The return trip was unbelievable although not from a birding point of view. We left Tezpur at around 3:00 pm. As we drove along the road near Kaziranga Wildlife Sanctuary, the vehicle ahead of us screeched to a halt. The passengers got out and began pointing towards the Park. As I got out my car I saw what the excitement was all about. A herd of wild asiatic elephants was crossing a little stream around half a kilometre from where we stood. The main herd consisted a mixed group of adults and calves numbering around 30 with a few bulls following them. The leading matriarch seemed a little apprehensive about crossing the stream. 

The calves had no such inhibitions and were splashing around in the stream to the consternation of the attending mothers. After half an hour or so the matriarch finally took the plunge and began plodding towards us. It was only then we realised that were parked right on the elephant corridor and it was this that was bothering the matriarch. We scrambled on to our vehicles and fled before we became the latest victims of the human-animal conflict. 

Further down the road the entire convoy of vehicles again screeched to a halt. This time it was the Indian One Horned Rhnicerous, the most famous denizen of Kaziranga munching along the highway. Further down where the grassland merged into the forest there was a nilgai grazing. Unlike the elephants the rhino was least bothered by our presence. I marvelled at the power of nature. For that brief period of half an hour or so we were not strangers driving to diffrent destinations but friends admiring the beauty of nature. We shared our knowledge and previous experience of these wonderful animals laughing and smiling all the time. Even at this day and age nature has the power to make humans of us all. As drove off separately and darkness fell I fell into a deep sleep till I reached home.

Of all the wonderful birds and other animlas that I saw on my trip my lasting memory as I write this is of that brief period of time when the beauty of nature made friends of a group of total strangers.

Thursday, September 3, 2009

Lesser Golden Backed Woodpecker (Dinopium benghalense)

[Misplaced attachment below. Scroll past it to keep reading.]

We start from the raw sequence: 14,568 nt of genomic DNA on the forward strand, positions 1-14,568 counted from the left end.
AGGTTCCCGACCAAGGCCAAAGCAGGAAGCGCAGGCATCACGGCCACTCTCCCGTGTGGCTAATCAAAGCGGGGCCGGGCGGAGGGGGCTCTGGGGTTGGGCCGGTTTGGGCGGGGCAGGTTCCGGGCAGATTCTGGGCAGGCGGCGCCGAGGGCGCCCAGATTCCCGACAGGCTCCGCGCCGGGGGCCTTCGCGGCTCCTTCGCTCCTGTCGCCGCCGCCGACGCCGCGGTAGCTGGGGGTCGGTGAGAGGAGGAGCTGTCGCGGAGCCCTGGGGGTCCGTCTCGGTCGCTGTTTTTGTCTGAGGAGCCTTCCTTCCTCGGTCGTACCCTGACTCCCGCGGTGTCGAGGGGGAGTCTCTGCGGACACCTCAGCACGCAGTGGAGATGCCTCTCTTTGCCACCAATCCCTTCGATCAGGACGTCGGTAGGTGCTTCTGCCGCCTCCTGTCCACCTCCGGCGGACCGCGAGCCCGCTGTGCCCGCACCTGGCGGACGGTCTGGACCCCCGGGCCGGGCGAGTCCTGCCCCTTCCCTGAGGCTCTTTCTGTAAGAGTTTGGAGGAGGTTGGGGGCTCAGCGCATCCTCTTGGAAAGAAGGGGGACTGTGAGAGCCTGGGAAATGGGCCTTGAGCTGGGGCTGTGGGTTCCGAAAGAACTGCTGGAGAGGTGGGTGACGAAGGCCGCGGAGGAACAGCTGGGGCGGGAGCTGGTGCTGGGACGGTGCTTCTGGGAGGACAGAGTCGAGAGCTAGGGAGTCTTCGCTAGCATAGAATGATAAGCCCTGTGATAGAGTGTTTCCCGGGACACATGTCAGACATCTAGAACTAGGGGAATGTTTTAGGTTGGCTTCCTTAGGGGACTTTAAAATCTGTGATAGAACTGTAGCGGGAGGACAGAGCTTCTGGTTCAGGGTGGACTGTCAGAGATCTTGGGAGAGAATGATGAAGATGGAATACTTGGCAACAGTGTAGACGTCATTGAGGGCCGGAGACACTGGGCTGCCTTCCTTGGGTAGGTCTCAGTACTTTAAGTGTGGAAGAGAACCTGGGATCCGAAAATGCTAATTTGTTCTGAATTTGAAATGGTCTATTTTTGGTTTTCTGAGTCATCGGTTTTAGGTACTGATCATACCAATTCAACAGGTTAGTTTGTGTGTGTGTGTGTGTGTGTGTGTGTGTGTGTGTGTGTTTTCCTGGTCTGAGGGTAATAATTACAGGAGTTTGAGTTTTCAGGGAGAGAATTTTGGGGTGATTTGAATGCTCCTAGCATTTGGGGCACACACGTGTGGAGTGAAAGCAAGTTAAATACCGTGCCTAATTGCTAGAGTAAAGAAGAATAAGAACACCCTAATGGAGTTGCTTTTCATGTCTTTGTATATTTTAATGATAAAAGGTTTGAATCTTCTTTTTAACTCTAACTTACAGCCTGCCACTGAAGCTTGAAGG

This is surely the punk of the birds of my area. With a flaming red top and a brilliant golden yellow back it stands out in the sunshine like a punk under the neon lights of a nightclub. It has a string of spots down its side from the breast which gives the appearance of a chain of a gentleman's hand clock securely tucked into the breast pocket.

This species made its appearance in the tea garden sometime just after the onset of spring. I heard its trilling call long before I actually spotted the bird. Of course I did not then know that it was cry of a woodpecker.

My first glimpse of this bird was when I saw this creature jump from one tree to another. I say jump because at first I mistook it for a flying squirrel or a monkey. It has a very peculiar looping flight which I learned to identify later. It also crawls up and down branches rather than hopping like other birds. As I approached the creature it shifted ever so slightly so that it kept the trunk of the tree between it and me. It was only when I took a full circle that I realised I had been spotted and very cleverly evaded. As it was a very overcast day, as it usually is in Upper Assam, the brilliance of the bird's colours was not discernible.

As I began to be able to identify call of the bird I started to track it down from the source of the call. However the nifty trick of keeping a tree branch between it and me did not allow a clear line of sight for a photograph.